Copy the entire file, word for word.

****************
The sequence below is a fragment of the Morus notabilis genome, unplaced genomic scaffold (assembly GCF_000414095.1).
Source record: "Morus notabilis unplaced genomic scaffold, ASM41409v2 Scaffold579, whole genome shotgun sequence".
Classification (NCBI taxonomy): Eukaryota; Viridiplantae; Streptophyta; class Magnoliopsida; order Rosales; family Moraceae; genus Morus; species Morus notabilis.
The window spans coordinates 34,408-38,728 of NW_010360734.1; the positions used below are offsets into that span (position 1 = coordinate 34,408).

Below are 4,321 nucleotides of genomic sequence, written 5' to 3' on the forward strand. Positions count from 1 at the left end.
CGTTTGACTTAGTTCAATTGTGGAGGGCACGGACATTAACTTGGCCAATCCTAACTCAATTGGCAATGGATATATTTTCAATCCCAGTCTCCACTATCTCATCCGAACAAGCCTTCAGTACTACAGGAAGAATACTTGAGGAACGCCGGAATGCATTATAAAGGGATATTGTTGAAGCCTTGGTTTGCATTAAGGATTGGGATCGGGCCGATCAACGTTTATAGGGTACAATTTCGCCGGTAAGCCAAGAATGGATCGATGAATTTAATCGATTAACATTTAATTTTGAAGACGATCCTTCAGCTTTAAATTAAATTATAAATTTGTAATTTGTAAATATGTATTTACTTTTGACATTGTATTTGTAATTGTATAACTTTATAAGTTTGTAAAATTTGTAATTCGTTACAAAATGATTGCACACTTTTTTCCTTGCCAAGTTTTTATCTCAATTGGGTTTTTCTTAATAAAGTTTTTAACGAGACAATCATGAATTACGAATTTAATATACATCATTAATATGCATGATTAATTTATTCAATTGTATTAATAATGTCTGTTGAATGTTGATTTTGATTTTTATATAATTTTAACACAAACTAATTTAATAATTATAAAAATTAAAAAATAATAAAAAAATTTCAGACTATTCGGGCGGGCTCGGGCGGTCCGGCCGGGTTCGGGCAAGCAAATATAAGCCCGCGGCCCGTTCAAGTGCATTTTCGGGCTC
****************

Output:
The sequence below is a fragment of the Morus notabilis genome, unplaced genomic scaffold (assembly GCF_000414095.1).
Source record: "Morus notabilis unplaced genomic scaffold, ASM41409v2 Scaffold579, whole genome shotgun sequence".
Classification (NCBI taxonomy): Eukaryota; Viridiplantae; Streptophyta; class Magnoliopsida; order Rosales; family Moraceae; genus Morus; species Morus notabilis.
The window spans coordinates 34,408-38,728 of NW_010360734.1; the positions used below are offsets into that span (position 1 = coordinate 34,408).

Below are 4,321 nucleotides of genomic sequence, written 5' to 3' on the forward strand. Positions count from 1 at the left end.
CGTTTGACTTAGTTCAATTGTGGAGGGCACGGACATTAACTTGGCCAATCCTAACTCAATTGGCAATGGATATATTTTCAATCCCAGTCTCCACTATCTCATCCGAACAAGCCTTCAGTACTACAGGAAGAATACTTGAGGAACGCCGGAATGCATTATAAAGGGATATTGTTGAAGCCTTGGTTTGCATTAAGGATTGGGATCGGGCCGATCAACGTTTATAGGGTACAATTTCGCCGGTAAGCCAAGAATGGATCGATGAATTTAATCGATTAACATTTAATTTTGAAGACGATCCTTCAGCTTTAAATTAAATTATAAATTTGTAATTTGTAAATATGTATTTACTTTTGACATTGTATTTGTAATTGTATAACTTTATAAGTTTGTAAAATTTGTAATTCGTTACAAAATGATTGCACACTTTTTTCCTTGCCAAGTTTTTATCTCAATTGGGTTTTTCTTAATAAAGTTTTTAACGAGACAATCATGAATTACGAATTTAATATACATCATTAATATGCATGATTAATTTATTCAATTGTATTAATAATGTCTGTTGAATGTTGATTTTGATTTTTATATAATTTTAACACAAACTAATTTAATAATTATAAAAATTAAAAAATAATAAAAAAATTTCAGACTATTCGGGCGGGCTCGGGCGGTCCGGCCGGGTTCGGGCAAGCAAATATAAGCCCGCGGCCCGTTCAAGTGCATTTTCGGGCTC